“Anti-National”

Many Facebook and WhatsApp addicts measure their self-worth on the number of “likes” they get. For a couple of years conversations in online groups were dominated by liberals who commented on changes taking place at the national and regional space. Then suddenly, there were swift reproofs questioning the nationalism of the individuals who had posted these liberal comments. A new aggression crept into online discussions and the vocabulary changed to accommodate the new social reality.

In at least one of my online groups (IIMB 1983-85), I got called, “Libtard”, “Sickular”, “Left Intellectual”, “JNU Sympathiser”, and “Evangelical”. My insistence that policies must be acceptable to all stakeholders which meant debate and modification of hardline stances was jeered at. I had to review my own position in the light of how my social group viewed me. The easiest option was to withdraw from the group and not be active in conversations, although that would have meant ceding space to my attackers.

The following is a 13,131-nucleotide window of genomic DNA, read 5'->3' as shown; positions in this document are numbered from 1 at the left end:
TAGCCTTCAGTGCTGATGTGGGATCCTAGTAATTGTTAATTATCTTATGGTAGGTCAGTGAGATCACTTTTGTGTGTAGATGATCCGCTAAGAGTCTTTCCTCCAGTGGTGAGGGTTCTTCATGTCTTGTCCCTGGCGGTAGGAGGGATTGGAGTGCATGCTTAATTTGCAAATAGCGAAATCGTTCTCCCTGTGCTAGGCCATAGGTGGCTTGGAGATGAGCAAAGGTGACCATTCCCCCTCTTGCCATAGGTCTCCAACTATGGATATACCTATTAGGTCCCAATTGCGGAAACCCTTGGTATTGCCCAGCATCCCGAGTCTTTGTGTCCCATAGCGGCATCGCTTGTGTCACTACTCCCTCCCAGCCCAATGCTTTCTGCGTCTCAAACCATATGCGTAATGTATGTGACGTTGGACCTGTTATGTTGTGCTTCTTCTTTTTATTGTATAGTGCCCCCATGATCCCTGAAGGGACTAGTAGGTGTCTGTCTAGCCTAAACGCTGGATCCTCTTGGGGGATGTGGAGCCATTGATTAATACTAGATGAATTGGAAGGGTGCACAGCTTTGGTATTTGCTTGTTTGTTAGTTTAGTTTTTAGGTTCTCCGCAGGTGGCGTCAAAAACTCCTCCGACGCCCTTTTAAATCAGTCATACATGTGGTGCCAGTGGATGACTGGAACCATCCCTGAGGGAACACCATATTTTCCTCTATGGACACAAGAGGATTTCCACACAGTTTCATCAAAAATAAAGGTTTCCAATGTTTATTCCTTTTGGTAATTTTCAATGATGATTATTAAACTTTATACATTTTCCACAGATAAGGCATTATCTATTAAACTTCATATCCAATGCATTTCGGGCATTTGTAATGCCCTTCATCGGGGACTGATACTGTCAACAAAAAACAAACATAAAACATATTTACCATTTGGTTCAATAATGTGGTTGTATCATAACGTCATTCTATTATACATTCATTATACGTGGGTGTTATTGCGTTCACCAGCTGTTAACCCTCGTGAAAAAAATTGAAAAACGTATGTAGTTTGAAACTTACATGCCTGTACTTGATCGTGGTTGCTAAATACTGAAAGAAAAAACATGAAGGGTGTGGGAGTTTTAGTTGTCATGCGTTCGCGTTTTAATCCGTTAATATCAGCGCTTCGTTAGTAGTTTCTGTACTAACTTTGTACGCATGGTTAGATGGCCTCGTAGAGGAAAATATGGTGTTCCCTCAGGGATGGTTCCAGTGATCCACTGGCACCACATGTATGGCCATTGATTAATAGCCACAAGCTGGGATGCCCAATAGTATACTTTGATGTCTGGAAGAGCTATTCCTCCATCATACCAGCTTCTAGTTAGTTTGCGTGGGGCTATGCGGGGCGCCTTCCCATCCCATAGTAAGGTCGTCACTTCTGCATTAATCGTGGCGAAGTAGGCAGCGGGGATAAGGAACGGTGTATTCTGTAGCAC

In an online Fight or Flight situation, we have to assess whether there is a real threat to our survival as netizens and whether our physiologies are producing the hormones and neurotransmitters to gird us for resistance. Its all a matter of what we consider to be sacred and unviolable in our lives. I am glad to say I stood my ground and continued saying what I had always said and am now closer than ever to the batchmates who were critical of my leanings.

Humble Bragging